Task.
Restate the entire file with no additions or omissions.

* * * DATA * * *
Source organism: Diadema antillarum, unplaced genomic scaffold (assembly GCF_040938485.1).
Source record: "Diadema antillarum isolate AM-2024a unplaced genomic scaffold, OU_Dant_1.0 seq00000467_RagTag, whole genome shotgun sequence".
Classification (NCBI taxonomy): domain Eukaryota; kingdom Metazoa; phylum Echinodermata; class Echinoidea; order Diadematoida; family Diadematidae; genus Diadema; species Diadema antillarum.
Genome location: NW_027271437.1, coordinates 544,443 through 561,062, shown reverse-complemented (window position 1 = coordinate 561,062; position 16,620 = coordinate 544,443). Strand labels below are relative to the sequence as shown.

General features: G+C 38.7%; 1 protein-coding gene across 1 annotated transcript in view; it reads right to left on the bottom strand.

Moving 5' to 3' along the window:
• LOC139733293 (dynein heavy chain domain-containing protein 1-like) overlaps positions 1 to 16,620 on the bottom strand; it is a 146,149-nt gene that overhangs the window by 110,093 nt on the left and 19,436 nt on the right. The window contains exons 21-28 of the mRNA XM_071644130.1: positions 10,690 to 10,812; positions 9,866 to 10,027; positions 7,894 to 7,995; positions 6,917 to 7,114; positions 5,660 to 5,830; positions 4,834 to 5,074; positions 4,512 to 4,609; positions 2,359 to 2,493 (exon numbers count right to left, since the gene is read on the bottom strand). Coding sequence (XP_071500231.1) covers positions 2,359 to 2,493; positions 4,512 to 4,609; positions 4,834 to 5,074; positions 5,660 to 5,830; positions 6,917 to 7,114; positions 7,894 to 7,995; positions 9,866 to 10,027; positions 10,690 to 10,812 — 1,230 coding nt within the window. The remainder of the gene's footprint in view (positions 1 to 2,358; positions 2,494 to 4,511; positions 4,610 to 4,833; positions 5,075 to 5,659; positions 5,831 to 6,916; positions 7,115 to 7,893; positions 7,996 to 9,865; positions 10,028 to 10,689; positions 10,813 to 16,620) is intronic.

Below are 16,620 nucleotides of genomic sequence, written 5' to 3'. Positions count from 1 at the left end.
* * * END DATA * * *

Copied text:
Source organism: Diadema antillarum, unplaced genomic scaffold (assembly GCF_040938485.1).
Source record: "Diadema antillarum isolate AM-2024a unplaced genomic scaffold, OU_Dant_1.0 seq00000467_RagTag, whole genome shotgun sequence".
Classification (NCBI taxonomy): domain Eukaryota; kingdom Metazoa; phylum Echinodermata; class Echinoidea; order Diadematoida; family Diadematidae; genus Diadema; species Diadema antillarum.
Genome location: NW_027271437.1, coordinates 544,443 through 561,062, shown reverse-complemented (window position 1 = coordinate 561,062; position 16,620 = coordinate 544,443). Strand labels below are relative to the sequence as shown.

General features: G+C 38.7%; 1 protein-coding gene across 1 annotated transcript in view; it reads right to left on the bottom strand.

Moving 5' to 3' along the window:
• LOC139733293 (dynein heavy chain domain-containing protein 1-like) overlaps positions 1 to 16,620 on the bottom strand; it is a 146,149-nt gene that overhangs the window by 110,093 nt on the left and 19,436 nt on the right. The window contains exons 21-28 of the mRNA XM_071644130.1: positions 10,690 to 10,812; positions 9,866 to 10,027; positions 7,894 to 7,995; positions 6,917 to 7,114; positions 5,660 to 5,830; positions 4,834 to 5,074; positions 4,512 to 4,609; positions 2,359 to 2,493 (exon numbers count right to left, since the gene is read on the bottom strand). Coding sequence (XP_071500231.1) covers positions 2,359 to 2,493; positions 4,512 to 4,609; positions 4,834 to 5,074; positions 5,660 to 5,830; positions 6,917 to 7,114; positions 7,894 to 7,995; positions 9,866 to 10,027; positions 10,690 to 10,812 — 1,230 coding nt within the window. The remainder of the gene's footprint in view (positions 1 to 2,358; positions 2,494 to 4,511; positions 4,610 to 4,833; positions 5,075 to 5,659; positions 5,831 to 6,916; positions 7,115 to 7,893; positions 7,996 to 9,865; positions 10,028 to 10,689; positions 10,813 to 16,620) is intronic.

Below are 16,620 nucleotides of genomic sequence, written 5' to 3'. Positions count from 1 at the left end.